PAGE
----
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UK Crypto Regulation: Authorities Will No Longer Need Conviction to Freeze Crypto

Last Updated March 4, 2024 12:12 PM
Eddie Mitchell
Last Updated March 4, 2024 12:12 PM

Key Takeaways

  • Major UK economic and crypto regulations come into effect from April 26, 2024.
  • UK authorities will be able to confiscate ‘illicit’ crypto without conviction.
  • Crypto scams have cost the UK billions since 2019, and this figure continues to rise.

As it works to establish more robust crypto regulations and curb cryptocurrency-related crimes, the UK government has introduced a new bill that grants law enforcement unprecedented legal powers.

According to the latest amendment  to The Economic Crime and Corporate Transparency Act 2023, the National Crime Agency now has the expanded authority to freeze, seize, and destroy crypto assets connected with illegal activity without needing a conviction.

Enhanced Authority Over Crypto

The UK’s sweeping new economic crime legislation comes into force on April 26, 2024 , and will now include civil recovery orders for confiscating cryptocurrency assets, This includes being able to retrieve crypto from exchanges and custodian wallet providers.

UK Crypto Legislation Document
Enhanced crypto regulations.

UK authorities will now also be able to destroy crypto assets if necessary. Though their methodology isn’t outlined, presumably, they’ll leverage commonly-used ‘ burn wallets that remove coins from circulation.

Being able to recover crypto assets without arrest may be a cause of concern for some. But, it is intended to be used in situations where, for example, individuals are evading conviction by living in another country.

Adequate or Overbearing?

This is a rather pivotal piece of legislation that has broader implications for the crypto industry and users in the UK. Arguably, it raises questions on the balance of regulatory oversight and individual freedoms, and any perceived overreach could impede the ambitions of UK Prime Minister, Rishi Sunak, to turn the UK into a crypto hub.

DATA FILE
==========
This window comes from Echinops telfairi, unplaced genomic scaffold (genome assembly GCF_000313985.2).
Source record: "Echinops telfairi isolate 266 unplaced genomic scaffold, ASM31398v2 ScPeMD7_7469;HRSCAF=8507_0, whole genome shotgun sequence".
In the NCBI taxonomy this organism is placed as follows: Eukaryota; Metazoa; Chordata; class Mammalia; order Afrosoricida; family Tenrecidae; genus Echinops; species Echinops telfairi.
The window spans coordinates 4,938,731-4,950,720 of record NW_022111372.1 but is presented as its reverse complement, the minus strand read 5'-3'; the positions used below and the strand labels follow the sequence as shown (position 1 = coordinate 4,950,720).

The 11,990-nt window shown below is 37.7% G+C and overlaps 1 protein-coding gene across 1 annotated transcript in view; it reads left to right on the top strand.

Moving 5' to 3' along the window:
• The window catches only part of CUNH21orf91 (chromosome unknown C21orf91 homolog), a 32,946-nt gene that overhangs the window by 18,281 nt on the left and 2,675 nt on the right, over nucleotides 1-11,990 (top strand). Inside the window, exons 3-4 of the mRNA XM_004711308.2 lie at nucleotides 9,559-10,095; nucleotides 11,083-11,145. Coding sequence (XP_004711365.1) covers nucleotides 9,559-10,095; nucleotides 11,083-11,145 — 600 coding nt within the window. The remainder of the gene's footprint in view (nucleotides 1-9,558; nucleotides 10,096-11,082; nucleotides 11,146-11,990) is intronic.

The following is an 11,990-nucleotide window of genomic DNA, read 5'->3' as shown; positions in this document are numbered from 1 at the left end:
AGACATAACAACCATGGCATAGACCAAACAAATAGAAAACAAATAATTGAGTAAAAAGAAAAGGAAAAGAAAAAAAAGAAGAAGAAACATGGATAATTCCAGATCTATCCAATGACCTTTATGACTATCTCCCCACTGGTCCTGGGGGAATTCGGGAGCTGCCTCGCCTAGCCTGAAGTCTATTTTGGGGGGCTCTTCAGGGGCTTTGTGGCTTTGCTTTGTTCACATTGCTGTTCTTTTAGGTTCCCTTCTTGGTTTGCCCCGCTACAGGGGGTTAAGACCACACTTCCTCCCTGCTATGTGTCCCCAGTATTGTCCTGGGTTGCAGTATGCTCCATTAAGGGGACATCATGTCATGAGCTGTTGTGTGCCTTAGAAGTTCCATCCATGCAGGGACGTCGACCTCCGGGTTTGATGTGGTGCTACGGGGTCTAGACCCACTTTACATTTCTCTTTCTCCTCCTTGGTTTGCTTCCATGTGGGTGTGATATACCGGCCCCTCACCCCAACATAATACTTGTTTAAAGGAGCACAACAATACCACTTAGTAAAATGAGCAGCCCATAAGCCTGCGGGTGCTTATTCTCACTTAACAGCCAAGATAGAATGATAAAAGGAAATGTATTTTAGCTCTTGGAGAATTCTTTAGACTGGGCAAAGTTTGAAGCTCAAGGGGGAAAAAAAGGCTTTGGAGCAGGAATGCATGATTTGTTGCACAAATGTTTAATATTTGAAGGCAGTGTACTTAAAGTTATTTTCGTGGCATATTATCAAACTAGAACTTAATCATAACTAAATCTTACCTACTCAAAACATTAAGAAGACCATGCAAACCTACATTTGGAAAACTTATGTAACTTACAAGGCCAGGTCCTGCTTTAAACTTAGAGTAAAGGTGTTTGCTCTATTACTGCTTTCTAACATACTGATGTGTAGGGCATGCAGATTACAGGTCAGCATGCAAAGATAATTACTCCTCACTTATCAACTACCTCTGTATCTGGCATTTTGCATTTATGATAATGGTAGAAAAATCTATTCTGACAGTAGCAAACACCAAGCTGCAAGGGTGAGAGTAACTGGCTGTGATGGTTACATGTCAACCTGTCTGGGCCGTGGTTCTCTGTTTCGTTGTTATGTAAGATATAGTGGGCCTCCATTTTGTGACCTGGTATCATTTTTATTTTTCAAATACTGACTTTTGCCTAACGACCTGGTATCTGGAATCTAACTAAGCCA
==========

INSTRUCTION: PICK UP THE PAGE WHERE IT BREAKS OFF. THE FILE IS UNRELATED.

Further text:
There’s some frustration in the air as many UK banks no longer allow customers to interact with crypto, preventing them from investing with the likes of Coinbase, Binance, and others. Rhys King, co-founder of the crypto educational platform, 123Cryptos, posited his thoughts on Twitter.

On the other hand, it can be said that this is an adequate measure to deter the use of crypto in illegal activities, which could give investors and businesses greater confidence in the UK as a place to conduct crypto-related business and activities.

Unfortunately, the UK has been struggling to get to grips with the advances of crypto, digital asset technologies, and the methodologies of cyber criminals, which is reflected by the ever-increasing numbers of victims and money lost to crypto scams and frauds.

Crypto Scams Costing UK Investors

This latest development underscores the UK’s bid to catch up to crypto and blockchain technologies that, unfortunately, give cybercriminals frequently updated means of outpacing lawmakers.

As per data published  by the UK House of Lords Digital Fraud Committee, as well as Freedom of Information requests , crypto-related frauds, and scams are rising, totaling over £4.5 billion in losses between 2019 and 2022.

In November 2023, UK-based Lloyds Bank published data  that highlighted the need for powerful consumer protections around crypto, finding that crypto scams had increased by 23% in 2023. According to the report, the cost of a crypto scam is higher than any other type of consumer fraud, averaging at £10,741.

According to data provided  to legal firm RPC by UK fraud and cybercrime watchdog, Action Fraud, this figure is even higher, with an estimated £306 million lost to crypto fraud between March 2022 and March 2023.

It’s important to note that these figures were achieved during a market downturn, and as the market begins to rise once more, so do illicit crypto activities. By mid-2025, we may see the impact the latest crypto legislation has in the UK, and hopefully, these figures stop increasing year-on-year.

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